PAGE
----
NEW YORK, June 7 (Reuters) - The chief executive of Goldman Sachs Group Inc told a federal court jury on Thursday that he did not authorize former board member Rajat Gupta to share information about the bank that was discussed at board meetings.
Goldman CEO Lloyd Blankfein returned to the witness stand for a second day, smiling broadly as he strode into the courtroom, to testify for the prosecution at Gupta’s insider-trading trial.
Gupta, who sat on the Goldman board of directors until 2010, is fighting charges in U.S. District Court in Manhattan that he leaked inside information about the bank to now-imprisoned hedge-fund manager Raj Rajaratnam. Gupta faces a possible 25-year prison sentence if he is convicted on the charges of securities fraud and conspiracy.
Prosecutors contend that Gupta called into a March 12, 2007 meeting of Goldman’s audit committee from the offices of Rajaratnam’s Galleon Group. Minutes after the call ended, the government says, Gupta told Rajaratnam about Goldman’s first-quarter 2007 earnings. The results were not publicly announced until the following day.
“Did you authorize Mr. Gupta on March 12, 2007, to disclose any information learned during that audit committee meeting to any outsider prior to it being public?” asked prosecutor Reed Brodsky.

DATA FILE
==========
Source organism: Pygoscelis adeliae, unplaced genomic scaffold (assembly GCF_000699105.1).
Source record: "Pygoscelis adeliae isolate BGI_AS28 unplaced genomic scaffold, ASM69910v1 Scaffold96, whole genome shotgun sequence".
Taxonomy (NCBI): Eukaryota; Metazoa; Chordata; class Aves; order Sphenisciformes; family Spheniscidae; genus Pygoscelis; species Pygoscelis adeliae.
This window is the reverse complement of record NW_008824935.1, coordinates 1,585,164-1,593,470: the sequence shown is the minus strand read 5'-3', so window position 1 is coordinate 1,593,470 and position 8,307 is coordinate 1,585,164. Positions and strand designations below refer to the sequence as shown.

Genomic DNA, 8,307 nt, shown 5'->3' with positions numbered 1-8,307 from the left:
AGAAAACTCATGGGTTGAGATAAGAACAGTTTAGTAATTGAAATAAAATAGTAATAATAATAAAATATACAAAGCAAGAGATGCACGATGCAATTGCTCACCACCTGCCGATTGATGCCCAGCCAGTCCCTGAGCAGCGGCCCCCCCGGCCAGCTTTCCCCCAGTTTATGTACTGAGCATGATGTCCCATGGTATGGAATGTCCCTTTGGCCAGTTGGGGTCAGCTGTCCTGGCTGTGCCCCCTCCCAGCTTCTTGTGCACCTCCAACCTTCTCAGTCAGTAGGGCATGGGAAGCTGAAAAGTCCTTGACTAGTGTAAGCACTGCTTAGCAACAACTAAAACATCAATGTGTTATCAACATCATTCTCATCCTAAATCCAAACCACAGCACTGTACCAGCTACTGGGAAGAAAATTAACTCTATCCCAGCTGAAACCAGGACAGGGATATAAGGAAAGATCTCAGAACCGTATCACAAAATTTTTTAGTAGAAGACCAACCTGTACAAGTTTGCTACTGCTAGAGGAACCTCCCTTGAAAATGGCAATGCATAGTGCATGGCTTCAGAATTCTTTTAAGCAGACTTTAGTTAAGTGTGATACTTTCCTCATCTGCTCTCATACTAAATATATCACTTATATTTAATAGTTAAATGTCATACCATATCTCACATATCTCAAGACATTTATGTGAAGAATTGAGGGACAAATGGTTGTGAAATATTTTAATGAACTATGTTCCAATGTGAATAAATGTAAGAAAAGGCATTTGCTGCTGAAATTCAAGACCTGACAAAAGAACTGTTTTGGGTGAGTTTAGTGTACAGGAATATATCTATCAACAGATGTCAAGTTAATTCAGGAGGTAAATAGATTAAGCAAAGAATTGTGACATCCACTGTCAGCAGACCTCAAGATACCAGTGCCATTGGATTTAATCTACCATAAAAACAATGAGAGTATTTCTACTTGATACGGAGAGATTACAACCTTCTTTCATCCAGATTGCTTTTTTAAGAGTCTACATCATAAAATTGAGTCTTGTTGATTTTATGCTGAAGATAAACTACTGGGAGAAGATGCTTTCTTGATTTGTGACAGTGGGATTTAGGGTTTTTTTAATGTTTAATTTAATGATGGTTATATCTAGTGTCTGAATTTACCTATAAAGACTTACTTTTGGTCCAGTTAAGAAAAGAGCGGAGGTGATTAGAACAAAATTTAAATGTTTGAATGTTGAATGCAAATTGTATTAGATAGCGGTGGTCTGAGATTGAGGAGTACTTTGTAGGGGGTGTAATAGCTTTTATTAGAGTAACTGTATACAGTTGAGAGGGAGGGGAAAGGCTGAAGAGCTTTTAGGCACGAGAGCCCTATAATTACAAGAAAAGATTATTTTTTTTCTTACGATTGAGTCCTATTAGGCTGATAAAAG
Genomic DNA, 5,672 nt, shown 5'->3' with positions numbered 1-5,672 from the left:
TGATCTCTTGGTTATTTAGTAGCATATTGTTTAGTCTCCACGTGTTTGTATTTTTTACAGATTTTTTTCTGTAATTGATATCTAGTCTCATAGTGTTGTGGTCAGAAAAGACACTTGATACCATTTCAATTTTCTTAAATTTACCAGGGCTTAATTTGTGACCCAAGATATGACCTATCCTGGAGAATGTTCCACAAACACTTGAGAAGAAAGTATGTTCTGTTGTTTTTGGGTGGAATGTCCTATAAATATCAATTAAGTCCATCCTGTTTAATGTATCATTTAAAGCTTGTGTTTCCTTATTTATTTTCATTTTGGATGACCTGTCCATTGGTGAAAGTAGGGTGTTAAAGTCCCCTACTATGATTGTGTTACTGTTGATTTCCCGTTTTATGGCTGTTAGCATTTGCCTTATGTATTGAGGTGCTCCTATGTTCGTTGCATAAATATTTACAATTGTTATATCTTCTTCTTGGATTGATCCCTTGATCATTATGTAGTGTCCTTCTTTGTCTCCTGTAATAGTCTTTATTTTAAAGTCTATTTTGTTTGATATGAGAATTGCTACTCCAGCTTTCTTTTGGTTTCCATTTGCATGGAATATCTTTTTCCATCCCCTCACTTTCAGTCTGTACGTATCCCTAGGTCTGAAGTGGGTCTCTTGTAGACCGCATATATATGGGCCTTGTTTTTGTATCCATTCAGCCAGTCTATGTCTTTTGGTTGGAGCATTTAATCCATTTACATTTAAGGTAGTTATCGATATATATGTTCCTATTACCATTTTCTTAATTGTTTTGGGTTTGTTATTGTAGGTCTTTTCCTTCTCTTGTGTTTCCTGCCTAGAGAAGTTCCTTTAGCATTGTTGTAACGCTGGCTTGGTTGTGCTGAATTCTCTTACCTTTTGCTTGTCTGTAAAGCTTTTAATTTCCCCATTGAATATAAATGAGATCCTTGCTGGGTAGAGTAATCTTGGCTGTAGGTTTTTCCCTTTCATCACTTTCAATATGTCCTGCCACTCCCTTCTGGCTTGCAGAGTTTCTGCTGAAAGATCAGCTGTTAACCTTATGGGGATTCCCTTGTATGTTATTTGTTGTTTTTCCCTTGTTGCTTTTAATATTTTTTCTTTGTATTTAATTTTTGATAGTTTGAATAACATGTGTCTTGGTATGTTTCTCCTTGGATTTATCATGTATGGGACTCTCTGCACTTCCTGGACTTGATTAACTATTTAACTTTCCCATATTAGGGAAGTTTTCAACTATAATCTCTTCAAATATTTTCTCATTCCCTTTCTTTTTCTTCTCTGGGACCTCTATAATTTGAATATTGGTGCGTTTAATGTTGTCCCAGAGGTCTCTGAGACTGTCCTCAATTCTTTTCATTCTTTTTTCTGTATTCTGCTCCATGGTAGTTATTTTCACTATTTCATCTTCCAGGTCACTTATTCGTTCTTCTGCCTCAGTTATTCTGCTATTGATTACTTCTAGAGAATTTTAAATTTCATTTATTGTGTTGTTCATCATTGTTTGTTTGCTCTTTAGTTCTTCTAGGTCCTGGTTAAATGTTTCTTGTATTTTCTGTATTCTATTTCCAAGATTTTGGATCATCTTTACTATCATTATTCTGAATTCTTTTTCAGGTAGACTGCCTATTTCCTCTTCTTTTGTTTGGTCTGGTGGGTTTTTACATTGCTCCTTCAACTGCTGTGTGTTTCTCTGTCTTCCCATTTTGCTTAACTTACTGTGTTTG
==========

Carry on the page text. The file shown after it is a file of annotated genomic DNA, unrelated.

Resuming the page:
“No,” Blankfein answered in a firm voice. Neither Goldman nor Blankfein is accused of any wrongdoing in the case.
Blankfein also said he had not authorized Gupta to share information about a Sept. 20, 2007 board meeting and said the discussions were confidential “sensibly because the information was very important and potentially market moving as it relates to our stock.”
As Blankfein arrived at the courtroom, Gupta stared straight ahead with his hands clasped. Gupta glanced once at Blankfein as the Goldman chief walked toward the witness stand.
After barely five minutes of Blankfein’s testimony, prosecutors and defense attorneys met with U.S. District Judge Jed Rakoff in a sidebar out of the jury’s earshot for 17 minutes.
As the lawyers talked among themselves, Blankfein leaned back in his chair, smiled to the jury and toyed with the microphone.
Prosecutors say Gupta, 63, illegally leaked confidential information to Rajaratnam between March 2007 and January 2009 while serving on the boards of Goldman and Procter & Gamble .
Rajaratnam was convicted of conspiracy and securities fraud last year and is serving an 11-year prison term. Blankfein also testified for the prosecution at that trial.
Blankfein began his testimony on Monday, but did not return to court until Thursday because of scheduling issues. On Monday, he was asked about a June 2008 board meeting that he and Gupta both attended, telling the jury that “all parts of it were confidential.”
Gupta is a retired global head of the McKinsey & Co consulting firm. His lawyers say he had nothing to gain financially by passing inside tips to Rajaratnam, and they argue that the government has a weak circumstantial case.
The case is USA v Gupta, U.S. District Court for the Southern District of New York, No. 11-907.